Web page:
And, indeed, effective contradictions Tagore gave all through his life, through his paradisiacal imagination that envisioned a world of love, equality, honesty, bravery and spiritual unity of all mankind – of sympathy and fellowship across race, religion and gender – the world of sattva (light), to put it in a phrase from The Bhagavad Gita, rising from its current tamasik (dark) state, that the present humanity, infatuated with greed, wealth and power may not choose to tread, but it is there for them to choose when they rise from their long and horrific moral slumber. Tagore's following prayer for India is also his prayer for the rest of humanity:
Where the mind is without fear and the head is held high;
To attain this state, of course, mankind will first need to break away from the 'mind-forged manacles' of modern civilisation, and its main apparatus, the nation, and restore the soul to its rightful place, because only the soul can help us realise our true universal bond by redeeming us from the tyranny of matter, machine and money, and revitalising our inherent bond with God. Needless to say that Tagore's universalism is essentially different from the emerging globalisation which is variously described by sociologists as 'the second phase of modernisation,' 'metaphysics of the world market,' 'economic internationalisation,' and that shares the industrialist-capitalist premise of the nation-state, with a bias towards the intellectual realisation of human potential. Tagore's was a more poetical approach, rooted in comradeship and love; he sought to pave an intuitive, spiritual path for a world that is increasingly becoming prosaic and pragmatic, wilfully espousing a 'head culture' and the culture of, what Wordsworth would call, 'getting and spending'.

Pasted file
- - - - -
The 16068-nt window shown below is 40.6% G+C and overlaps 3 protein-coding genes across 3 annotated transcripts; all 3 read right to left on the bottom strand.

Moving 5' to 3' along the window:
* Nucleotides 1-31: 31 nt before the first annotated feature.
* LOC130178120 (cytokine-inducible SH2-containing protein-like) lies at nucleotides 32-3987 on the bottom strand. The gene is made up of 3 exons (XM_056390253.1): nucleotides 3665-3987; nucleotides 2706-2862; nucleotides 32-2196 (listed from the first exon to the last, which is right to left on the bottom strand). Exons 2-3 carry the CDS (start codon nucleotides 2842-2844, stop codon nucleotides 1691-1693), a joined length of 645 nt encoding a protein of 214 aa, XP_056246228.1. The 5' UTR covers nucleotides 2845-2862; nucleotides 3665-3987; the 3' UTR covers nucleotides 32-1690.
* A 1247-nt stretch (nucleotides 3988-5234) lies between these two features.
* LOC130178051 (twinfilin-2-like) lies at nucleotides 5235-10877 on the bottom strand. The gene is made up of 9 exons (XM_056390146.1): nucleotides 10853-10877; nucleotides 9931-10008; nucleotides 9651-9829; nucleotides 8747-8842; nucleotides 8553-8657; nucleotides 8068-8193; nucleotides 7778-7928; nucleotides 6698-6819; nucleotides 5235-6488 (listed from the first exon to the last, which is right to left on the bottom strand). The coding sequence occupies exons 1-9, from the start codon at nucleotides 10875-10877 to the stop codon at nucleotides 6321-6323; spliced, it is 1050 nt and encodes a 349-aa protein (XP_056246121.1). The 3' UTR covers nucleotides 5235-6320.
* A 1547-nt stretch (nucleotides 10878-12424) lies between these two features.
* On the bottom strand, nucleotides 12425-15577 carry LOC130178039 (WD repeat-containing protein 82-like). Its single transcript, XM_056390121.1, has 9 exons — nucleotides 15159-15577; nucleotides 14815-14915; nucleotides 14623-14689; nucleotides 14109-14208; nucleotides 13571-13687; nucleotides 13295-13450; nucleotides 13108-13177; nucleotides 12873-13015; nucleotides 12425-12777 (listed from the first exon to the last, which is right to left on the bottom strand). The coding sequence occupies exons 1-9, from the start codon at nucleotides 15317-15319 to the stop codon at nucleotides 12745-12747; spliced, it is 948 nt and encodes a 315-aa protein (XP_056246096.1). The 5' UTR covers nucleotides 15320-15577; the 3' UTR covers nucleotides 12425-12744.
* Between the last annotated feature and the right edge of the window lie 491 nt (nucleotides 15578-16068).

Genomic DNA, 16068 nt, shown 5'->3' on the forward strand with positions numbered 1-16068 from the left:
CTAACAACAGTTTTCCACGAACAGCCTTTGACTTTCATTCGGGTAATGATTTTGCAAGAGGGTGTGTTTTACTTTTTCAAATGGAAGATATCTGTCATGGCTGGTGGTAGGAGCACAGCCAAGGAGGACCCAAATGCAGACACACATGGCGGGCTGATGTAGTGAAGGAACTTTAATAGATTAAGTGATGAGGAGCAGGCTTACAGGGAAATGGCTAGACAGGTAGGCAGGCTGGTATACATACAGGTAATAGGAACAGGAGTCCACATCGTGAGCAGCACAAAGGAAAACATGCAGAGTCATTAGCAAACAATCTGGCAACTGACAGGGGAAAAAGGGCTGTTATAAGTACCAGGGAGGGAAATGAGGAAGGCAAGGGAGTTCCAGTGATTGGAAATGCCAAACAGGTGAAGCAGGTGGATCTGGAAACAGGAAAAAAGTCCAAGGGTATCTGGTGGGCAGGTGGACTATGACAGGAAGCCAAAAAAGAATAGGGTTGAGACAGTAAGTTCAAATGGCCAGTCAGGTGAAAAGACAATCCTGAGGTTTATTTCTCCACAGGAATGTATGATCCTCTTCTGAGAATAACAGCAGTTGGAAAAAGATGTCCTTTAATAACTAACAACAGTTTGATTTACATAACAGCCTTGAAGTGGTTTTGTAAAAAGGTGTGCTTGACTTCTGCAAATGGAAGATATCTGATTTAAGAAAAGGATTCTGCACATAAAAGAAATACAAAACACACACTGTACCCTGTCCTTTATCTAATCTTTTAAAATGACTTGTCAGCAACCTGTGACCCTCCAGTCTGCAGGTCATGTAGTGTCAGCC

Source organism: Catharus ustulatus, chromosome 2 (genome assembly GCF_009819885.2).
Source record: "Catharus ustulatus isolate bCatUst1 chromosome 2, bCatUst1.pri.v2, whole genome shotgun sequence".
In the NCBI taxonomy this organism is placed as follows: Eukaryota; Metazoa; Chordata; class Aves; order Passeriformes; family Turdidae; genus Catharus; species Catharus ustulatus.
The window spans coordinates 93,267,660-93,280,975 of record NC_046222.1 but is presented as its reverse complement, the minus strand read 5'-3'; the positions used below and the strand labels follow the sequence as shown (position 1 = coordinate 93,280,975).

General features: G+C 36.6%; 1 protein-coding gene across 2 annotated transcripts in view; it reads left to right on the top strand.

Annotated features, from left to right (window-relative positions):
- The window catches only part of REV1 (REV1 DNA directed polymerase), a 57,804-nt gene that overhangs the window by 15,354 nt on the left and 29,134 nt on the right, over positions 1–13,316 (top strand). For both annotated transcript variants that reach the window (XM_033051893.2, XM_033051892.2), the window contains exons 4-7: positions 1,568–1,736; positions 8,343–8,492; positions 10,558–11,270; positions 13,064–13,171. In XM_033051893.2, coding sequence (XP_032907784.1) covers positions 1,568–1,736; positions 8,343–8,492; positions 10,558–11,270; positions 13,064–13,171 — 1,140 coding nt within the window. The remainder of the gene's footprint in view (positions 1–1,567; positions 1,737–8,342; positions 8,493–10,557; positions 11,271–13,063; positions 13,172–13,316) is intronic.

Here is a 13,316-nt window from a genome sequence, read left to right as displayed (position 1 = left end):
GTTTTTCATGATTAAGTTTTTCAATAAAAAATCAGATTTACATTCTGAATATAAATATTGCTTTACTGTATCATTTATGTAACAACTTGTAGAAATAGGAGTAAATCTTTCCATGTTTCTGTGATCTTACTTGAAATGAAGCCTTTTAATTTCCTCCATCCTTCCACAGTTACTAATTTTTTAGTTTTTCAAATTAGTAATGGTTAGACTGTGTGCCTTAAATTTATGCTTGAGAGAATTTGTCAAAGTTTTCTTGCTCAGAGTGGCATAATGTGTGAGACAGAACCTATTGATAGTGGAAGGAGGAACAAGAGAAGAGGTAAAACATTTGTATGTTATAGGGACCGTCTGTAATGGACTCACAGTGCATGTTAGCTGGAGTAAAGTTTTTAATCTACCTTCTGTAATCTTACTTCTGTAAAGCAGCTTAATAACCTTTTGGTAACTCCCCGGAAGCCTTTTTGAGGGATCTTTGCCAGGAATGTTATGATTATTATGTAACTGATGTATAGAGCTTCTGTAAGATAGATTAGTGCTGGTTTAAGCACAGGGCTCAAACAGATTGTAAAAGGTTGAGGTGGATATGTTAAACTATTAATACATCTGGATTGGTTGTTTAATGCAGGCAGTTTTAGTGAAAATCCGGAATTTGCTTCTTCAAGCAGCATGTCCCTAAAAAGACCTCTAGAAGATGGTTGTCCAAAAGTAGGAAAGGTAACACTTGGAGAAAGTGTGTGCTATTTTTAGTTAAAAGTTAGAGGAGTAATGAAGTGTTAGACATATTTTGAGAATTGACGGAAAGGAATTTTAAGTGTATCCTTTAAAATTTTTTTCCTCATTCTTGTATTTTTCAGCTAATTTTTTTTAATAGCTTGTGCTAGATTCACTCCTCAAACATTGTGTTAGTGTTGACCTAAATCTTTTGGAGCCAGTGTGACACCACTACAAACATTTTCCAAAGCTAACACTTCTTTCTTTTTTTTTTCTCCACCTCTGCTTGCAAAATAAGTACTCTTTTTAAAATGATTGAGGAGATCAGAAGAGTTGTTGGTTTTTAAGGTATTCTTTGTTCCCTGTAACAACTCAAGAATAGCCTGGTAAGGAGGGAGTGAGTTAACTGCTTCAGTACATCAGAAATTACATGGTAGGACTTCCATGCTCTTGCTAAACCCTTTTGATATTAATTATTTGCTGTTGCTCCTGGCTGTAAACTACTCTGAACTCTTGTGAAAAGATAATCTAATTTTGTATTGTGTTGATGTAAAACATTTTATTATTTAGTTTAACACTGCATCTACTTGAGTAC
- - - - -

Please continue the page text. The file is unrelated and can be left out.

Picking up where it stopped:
1 Anita Desai, "Re-reading Tagore," Journal of Commonwealth Literature 29.1 (1994): 5.
2 Tagore's biographer, Krishna Kripalani, writes of the many rumbling protests in the West after the poet was awarded the Nobel Prize for Literature in 1913. One of the American newspapers, outraged by the prestigious award being given to a non-white, for example, wrote, "The awarding of the Nobel Prize for literature to a Hindu has occasioned much chagrin and no little surprise among writers of the Caucasian race. They cannot understand why this distinction was bestowed upon one who is not white" (Kripalani 226). This was characteristic of much of the Western press. However, not all reacted negatively. Sir William Rothestein, a friend of the poet, was elated by Tagore's receiving the award and wrote in his memoirs, "It was pleasant to see homage paid so readily to an Indian; nothing of the kind had happened before...." (Kripalani 227).
3 Desai 6.
4 According to the Longman Encyclopaedia, Tagore is the author of the Sri Lankan national anthem as well (1034).
5 This was an incident in which a British general, R.E.H. Dyer, killed four hundred Indians and wounded 1200 more by maliciously firing upon a banned public gathering. Tagore was mortified by this senseless event and wrote in an angry letter to the then British Viceroy to India, on 30 May 1919, renouncing his knighthood, "The enormity of the measures taken by the Government of Punjab for quelling some local disturbances has, with a rude shock, revealed to our minds the helplessness of our position as British subjects in India. The universal agony of indignation roused in the hearts of the people has been ignored by our rulers – possibly congratulating themselves for imparting what they imagine as salutary lessons.... The time has come when badges of honour make our shame glaring in the incongruous context of humiliation" (Tendulkar, Vol. 1: 263). For more information on the incident, see Stanley Wolpert, A New History of India: 298-300.